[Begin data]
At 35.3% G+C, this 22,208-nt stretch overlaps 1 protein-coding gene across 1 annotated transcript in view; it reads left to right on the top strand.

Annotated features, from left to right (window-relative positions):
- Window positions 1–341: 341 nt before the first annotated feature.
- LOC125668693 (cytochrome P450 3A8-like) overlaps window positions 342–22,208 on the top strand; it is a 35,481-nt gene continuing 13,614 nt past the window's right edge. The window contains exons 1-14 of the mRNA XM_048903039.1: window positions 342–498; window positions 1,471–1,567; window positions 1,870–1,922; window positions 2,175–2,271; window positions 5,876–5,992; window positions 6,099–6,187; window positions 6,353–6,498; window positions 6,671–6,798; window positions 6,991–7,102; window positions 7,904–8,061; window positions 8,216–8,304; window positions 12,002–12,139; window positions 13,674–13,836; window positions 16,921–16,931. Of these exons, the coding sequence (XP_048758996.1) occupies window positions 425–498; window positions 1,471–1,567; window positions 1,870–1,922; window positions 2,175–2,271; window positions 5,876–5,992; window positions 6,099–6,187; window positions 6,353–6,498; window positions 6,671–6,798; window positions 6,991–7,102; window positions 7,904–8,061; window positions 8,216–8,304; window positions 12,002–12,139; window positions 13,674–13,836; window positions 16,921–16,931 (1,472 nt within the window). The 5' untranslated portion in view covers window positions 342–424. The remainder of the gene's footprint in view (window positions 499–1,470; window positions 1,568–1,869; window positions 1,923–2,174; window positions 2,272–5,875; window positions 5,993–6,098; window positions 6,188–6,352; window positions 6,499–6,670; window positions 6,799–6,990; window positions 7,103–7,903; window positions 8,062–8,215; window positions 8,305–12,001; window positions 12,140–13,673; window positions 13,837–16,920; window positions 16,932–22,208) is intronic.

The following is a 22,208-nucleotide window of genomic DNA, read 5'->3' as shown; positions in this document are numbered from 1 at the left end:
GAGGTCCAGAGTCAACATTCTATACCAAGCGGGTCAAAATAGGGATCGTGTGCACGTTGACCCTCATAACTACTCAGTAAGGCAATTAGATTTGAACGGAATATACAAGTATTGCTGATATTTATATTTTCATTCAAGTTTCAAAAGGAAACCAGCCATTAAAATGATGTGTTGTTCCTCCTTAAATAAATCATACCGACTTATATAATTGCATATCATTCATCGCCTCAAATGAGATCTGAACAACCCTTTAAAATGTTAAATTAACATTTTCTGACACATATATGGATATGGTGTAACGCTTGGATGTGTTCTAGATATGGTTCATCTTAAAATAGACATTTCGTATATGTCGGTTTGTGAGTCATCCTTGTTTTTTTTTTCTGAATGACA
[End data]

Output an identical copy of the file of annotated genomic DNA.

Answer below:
At 35.3% G+C, this 22,208-nt stretch overlaps 1 protein-coding gene across 1 annotated transcript in view; it reads left to right on the top strand.

Annotated features, from left to right (window-relative positions):
- Window positions 1–341: 341 nt before the first annotated feature.
- LOC125668693 (cytochrome P450 3A8-like) overlaps window positions 342–22,208 on the top strand; it is a 35,481-nt gene continuing 13,614 nt past the window's right edge. The window contains exons 1-14 of the mRNA XM_048903039.1: window positions 342–498; window positions 1,471–1,567; window positions 1,870–1,922; window positions 2,175–2,271; window positions 5,876–5,992; window positions 6,099–6,187; window positions 6,353–6,498; window positions 6,671–6,798; window positions 6,991–7,102; window positions 7,904–8,061; window positions 8,216–8,304; window positions 12,002–12,139; window positions 13,674–13,836; window positions 16,921–16,931. Of these exons, the coding sequence (XP_048758996.1) occupies window positions 425–498; window positions 1,471–1,567; window positions 1,870–1,922; window positions 2,175–2,271; window positions 5,876–5,992; window positions 6,099–6,187; window positions 6,353–6,498; window positions 6,671–6,798; window positions 6,991–7,102; window positions 7,904–8,061; window positions 8,216–8,304; window positions 12,002–12,139; window positions 13,674–13,836; window positions 16,921–16,931 (1,472 nt within the window). The 5' untranslated portion in view covers window positions 342–424. The remainder of the gene's footprint in view (window positions 499–1,470; window positions 1,568–1,869; window positions 1,923–2,174; window positions 2,272–5,875; window positions 5,993–6,098; window positions 6,188–6,352; window positions 6,499–6,670; window positions 6,799–6,990; window positions 7,103–7,903; window positions 8,062–8,215; window positions 8,305–12,001; window positions 12,140–13,673; window positions 13,837–16,920; window positions 16,932–22,208) is intronic.

The following is a 22,208-nucleotide window of genomic DNA, read 5'->3' as shown; positions in this document are numbered from 1 at the left end:
GAGGTCCAGAGTCAACATTCTATACCAAGCGGGTCAAAATAGGGATCGTGTGCACGTTGACCCTCATAACTACTCAGTAAGGCAATTAGATTTGAACGGAATATACAAGTATTGCTGATATTTATATTTTCATTCAAGTTTCAAAAGGAAACCAGCCATTAAAATGATGTGTTGTTCCTCCTTAAATAAATCATACCGACTTATATAATTGCATATCATTCATCGCCTCAAATGAGATCTGAACAACCCTTTAAAATGTTAAATTAACATTTTCTGACACATATATGGATATGGTGTAACGCTTGGATGTGTTCTAGATATGGTTCATCTTAAAATAGACATTTCGTATATGTCGGTTTGTGAGTCATCCTTGTTTTTTTTTTCTGAATGACA